CALHAN • Distance and transportation issues make internships difficult for students in Calhan School District RJ-1, so Superintendent David Slothower came up with another idea. Instead of trying to place kids in businesses, how about starting a business for students to run?
EduCar, an independent used-car dealership, opened in the former district administration building in January. Students have helped sell 120 cars to date.
“We’re busier than we ever thought we’d be,” said Mike Thurman, EduCar partnership director and business teacher.
Call it “teaching way outside the box,” he said this week to 30 state lawmakers and business leaders from around the state, who toured the new Entrepreneur Education center.
The car sales program is housed in the district’s alternative high school for students who have been expelled, been in trouble for truancy or are at-risk for either.
“This is something that’s unique coming out of El Paso County, out of Calhan, for kids that otherwise may have fallen through the cracks, and it’s working,” said state Rep. Tim Geitner, a Republican who represents northern and eastern El Paso County, including Calhan. “I’ve been blown away.”
Twenty-seven students are enrolled this semester in the Eastern Plains Career Accelerator, Calhan’s alternative high school, which grew out of a $239,000 Expelled and At-Risk Student Services grant overseen by the Colorado Department of Education.
At the beginning of the third year of the four-year grant, 100 kids have been in the alternative education program, which draws from Calhan and five nearby school districts: Peyton 23-JT, Miami-Yoder JT-60, Ellicott D-22, Big Sandy 100-J and Elbert D-200.
As part of this school year’s curriculum, students work for academic credit in the new auto-sales enterprise, either in sales and marketing, accounting and bookkeeping or mechanics and detailing.
The jobs match students’ skills and interests.
Senior Theo Brooks, whose self-given title is Head Honcho of Mechanics, has been interested in cars since he was a young boy watching his dad work on his trucks.
Now Theo and his peers fix vehicles that the procurement team gets from independent sellers and public car auctions.
Students do minor repairs to the cars, such as replacing starters, ignitions and door panels, to prepare them for the sales lot. Major work gets contracted out to a local repair shop.
Twenty-four cars shine in the dirt lot in front of the school, with a few others being prepped in a garage behind the school.
Junior Aiden Love, “Greek god of detailing” per his business card, said he enjoys spiffing up the vehicles so they look new.
“It’s easy and quick and pays off when you get to see a car clean,” he said.
EDUCar has attracted buyers from around the Pikes Peak region, who have embraced and supported the new way to teach high school students about the workplace.
“This is the most hands-on program,” Theo said. “I can learn the trade and how to start my own business.”
That’s his plan after graduation, a goal Theo never thought he’d attain.
“This is a great program,” he said. “I like that I can do work at home. I’m caught up again. If I were to go back to my home school, I’d drop out immediately.”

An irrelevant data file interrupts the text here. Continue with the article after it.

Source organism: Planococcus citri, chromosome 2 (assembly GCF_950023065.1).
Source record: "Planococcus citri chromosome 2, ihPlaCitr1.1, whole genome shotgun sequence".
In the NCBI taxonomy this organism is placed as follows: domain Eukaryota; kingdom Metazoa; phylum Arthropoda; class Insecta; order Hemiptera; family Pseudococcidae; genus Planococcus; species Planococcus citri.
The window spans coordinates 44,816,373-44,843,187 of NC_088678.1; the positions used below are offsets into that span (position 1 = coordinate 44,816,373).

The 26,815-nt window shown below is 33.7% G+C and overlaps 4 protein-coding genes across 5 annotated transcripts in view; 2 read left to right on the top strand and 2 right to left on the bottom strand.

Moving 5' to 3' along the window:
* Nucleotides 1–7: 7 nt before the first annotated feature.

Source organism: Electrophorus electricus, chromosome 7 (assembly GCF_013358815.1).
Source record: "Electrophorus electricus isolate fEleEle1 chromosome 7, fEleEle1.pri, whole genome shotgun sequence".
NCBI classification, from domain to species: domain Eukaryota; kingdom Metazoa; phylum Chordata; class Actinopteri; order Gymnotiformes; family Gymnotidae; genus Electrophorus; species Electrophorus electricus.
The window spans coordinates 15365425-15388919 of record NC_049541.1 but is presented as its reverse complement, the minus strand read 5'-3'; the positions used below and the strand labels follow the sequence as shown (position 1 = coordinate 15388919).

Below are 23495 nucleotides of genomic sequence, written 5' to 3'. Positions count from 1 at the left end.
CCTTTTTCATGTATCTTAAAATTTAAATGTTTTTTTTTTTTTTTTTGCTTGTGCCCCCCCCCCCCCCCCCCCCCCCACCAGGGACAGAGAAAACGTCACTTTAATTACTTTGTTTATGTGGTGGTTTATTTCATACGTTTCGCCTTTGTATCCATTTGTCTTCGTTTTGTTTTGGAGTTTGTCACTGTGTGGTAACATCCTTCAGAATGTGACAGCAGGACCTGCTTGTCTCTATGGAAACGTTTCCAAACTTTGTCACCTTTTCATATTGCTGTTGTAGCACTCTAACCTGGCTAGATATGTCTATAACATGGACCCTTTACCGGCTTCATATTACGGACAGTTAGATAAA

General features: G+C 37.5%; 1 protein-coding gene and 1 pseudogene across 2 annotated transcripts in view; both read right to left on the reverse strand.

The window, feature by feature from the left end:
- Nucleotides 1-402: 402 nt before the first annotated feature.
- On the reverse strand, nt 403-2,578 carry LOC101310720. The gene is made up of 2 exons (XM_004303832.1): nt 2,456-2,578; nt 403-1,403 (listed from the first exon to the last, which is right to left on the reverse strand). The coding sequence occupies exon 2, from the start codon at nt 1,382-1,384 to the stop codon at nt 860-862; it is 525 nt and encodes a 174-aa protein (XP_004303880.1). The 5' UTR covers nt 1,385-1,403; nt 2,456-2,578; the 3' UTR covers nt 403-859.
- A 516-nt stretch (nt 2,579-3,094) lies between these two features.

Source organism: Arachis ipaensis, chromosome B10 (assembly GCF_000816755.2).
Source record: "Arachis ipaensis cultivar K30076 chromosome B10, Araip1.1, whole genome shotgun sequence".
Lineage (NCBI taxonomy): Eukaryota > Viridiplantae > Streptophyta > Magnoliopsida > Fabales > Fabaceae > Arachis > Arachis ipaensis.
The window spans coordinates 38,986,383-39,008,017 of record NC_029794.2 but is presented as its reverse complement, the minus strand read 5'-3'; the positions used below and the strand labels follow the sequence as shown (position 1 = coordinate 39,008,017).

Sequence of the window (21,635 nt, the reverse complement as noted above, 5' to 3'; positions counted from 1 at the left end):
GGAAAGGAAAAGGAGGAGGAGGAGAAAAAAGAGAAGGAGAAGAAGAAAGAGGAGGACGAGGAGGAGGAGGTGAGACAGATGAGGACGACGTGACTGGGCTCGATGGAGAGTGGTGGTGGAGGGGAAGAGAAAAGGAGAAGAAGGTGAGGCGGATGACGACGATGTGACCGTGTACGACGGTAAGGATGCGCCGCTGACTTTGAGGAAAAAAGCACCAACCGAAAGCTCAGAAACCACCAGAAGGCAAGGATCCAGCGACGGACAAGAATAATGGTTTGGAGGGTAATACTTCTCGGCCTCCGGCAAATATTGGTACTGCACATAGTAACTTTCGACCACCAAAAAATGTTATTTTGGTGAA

A computerized chart hanging on a wall in the school logs students’ daily progress on schoolwork, some of which can be done at home.
Students learn at their own pace, which senior Christian Maples, director of procurement for EduCar, also likes.
“This fits me better,” he said while scanning the internet for prospective vehicles students can buy, recondition and resell.
Christian was failing his classes. Now he’s looking toward the future as a computer programmer or coder, perhaps.
“I don’t know of other schools that offer something like this,” he said.
Statistics are trending in the right direction: 90% of seniors have graduated, and 95% of graduates are either employed, enrolled in some type of college or in the military, said EduCar teacher Terry Harfert.
Attendance also is high, 80% or above, he said, compared with 40-50% for at-risk kids in a traditional school setting.
Slothower said the model is replicable, particularly for rural districts, where it’s challenging to have students experience working at a company.
“Some students that struggle academically, the reason is not their inability to learn or their lack of desire to learn but other problems, such as social-emotional,” he said. “We have a full-time counselor in this building and low student-teacher ratios.
“If your only approach is to teach harder, nothing’s going to get done.”
A used-car operation is a good business for students, said EduCar partner and teacher Jeff Alexander, who owns several companies, including auto dealerships.
It’s got everything, he said, from finances to dealing with people to using social media for business purposes. And profits from car sales go back into the program, creating a way to help sustain the alternative school and its enterprise after the grant ends.
“This has taken off so much more quickly than we anticipated,” Thurman said. “We take a lot of the drama out of buying a car, and it gives kids the work experience they need.”
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